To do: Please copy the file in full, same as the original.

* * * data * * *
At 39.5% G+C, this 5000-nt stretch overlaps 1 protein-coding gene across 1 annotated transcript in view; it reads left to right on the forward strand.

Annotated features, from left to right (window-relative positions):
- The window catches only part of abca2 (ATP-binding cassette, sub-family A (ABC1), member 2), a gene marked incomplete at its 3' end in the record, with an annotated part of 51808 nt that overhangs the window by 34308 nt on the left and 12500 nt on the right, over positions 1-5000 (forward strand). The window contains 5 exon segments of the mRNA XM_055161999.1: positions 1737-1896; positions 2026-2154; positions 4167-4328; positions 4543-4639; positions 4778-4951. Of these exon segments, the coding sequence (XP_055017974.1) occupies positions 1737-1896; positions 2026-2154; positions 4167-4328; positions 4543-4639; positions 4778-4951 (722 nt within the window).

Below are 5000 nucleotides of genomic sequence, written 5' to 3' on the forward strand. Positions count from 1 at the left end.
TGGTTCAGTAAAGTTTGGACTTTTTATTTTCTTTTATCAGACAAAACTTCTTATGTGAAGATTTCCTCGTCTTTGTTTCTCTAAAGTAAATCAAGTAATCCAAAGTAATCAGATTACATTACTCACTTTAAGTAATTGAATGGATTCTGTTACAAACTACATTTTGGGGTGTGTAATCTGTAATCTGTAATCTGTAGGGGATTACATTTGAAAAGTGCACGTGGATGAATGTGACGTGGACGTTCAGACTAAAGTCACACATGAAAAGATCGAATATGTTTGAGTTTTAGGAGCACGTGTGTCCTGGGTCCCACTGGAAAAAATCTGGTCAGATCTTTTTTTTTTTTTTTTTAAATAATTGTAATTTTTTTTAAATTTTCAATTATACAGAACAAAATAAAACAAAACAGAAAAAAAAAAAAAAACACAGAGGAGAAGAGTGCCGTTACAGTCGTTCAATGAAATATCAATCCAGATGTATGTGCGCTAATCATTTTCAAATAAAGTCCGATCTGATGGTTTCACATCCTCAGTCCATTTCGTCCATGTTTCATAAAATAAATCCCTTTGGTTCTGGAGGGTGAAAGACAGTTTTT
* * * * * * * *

At 39.5% G+C, this 5000-nt stretch overlaps 1 protein-coding gene across 1 annotated transcript in view; it reads left to right on the forward strand.

Annotated features, from left to right (window-relative positions):
- The window catches only part of abca2 (ATP-binding cassette, sub-family A (ABC1), member 2), a gene marked incomplete at its 3' end in the record, with an annotated part of 51808 nt that overhangs the window by 34308 nt on the left and 12500 nt on the right, over positions 1-5000 (forward strand). The window contains 5 exon segments of the mRNA XM_055161999.1: positions 1737-1896; positions 2026-2154; positions 4167-4328; positions 4543-4639; positions 4778-4951. Of these exon segments, the coding sequence (XP_055017974.1) occupies positions 1737-1896; positions 2026-2154; positions 4167-4328; positions 4543-4639; positions 4778-4951 (722 nt within the window).

Below are 5000 nucleotides of genomic sequence, written 5' to 3' on the forward strand. Positions count from 1 at the left end.
TGGTTCAGTAAAGTTTGGACTTTTTATTTTCTTTTATCAGACAAAACTTCTTATGTGAAGATTTCCTCGTCTTTGTTTCTCTAAAGTAAATCAAGTAATCCAAAGTAATCAGATTACATTACTCACTTTAAGTAATTGAATGGATTCTGTTACAAACTACATTTTGGGGTGTGTAATCTGTAATCTGTAATCTGTAGGGGATTACATTTGAAAAGTGCACGTGGATGAATGTGACGTGGACGTTCAGACTAAAGTCACACATGAAAAGATCGAATATGTTTGAGTTTTAGGAGCACGTGTGTCCTGGGTCCCACTGGAAAAAATCTGGTCAGATCTTTTTTTTTTTTTTTTTAAATAATTGTAATTTTTTTTAAATTTTCAATTATACAGAACAAAATAAAACAAAACAGAAAAAAAAAAAAAAACACAGAGGAGAAGAGTGCCGTTACAGTCGTTCAATGAAATATCAATCCAGATGTATGTGCGCTAATCATTTTCAAATAAAGTCCGATCTGATGGTTTCACATCCTCAGTCCATTTCGTCCATGTTTCATAAAATAAATCCCTTTGGTTCTGGAGGGTGAAAGACAGTTTTT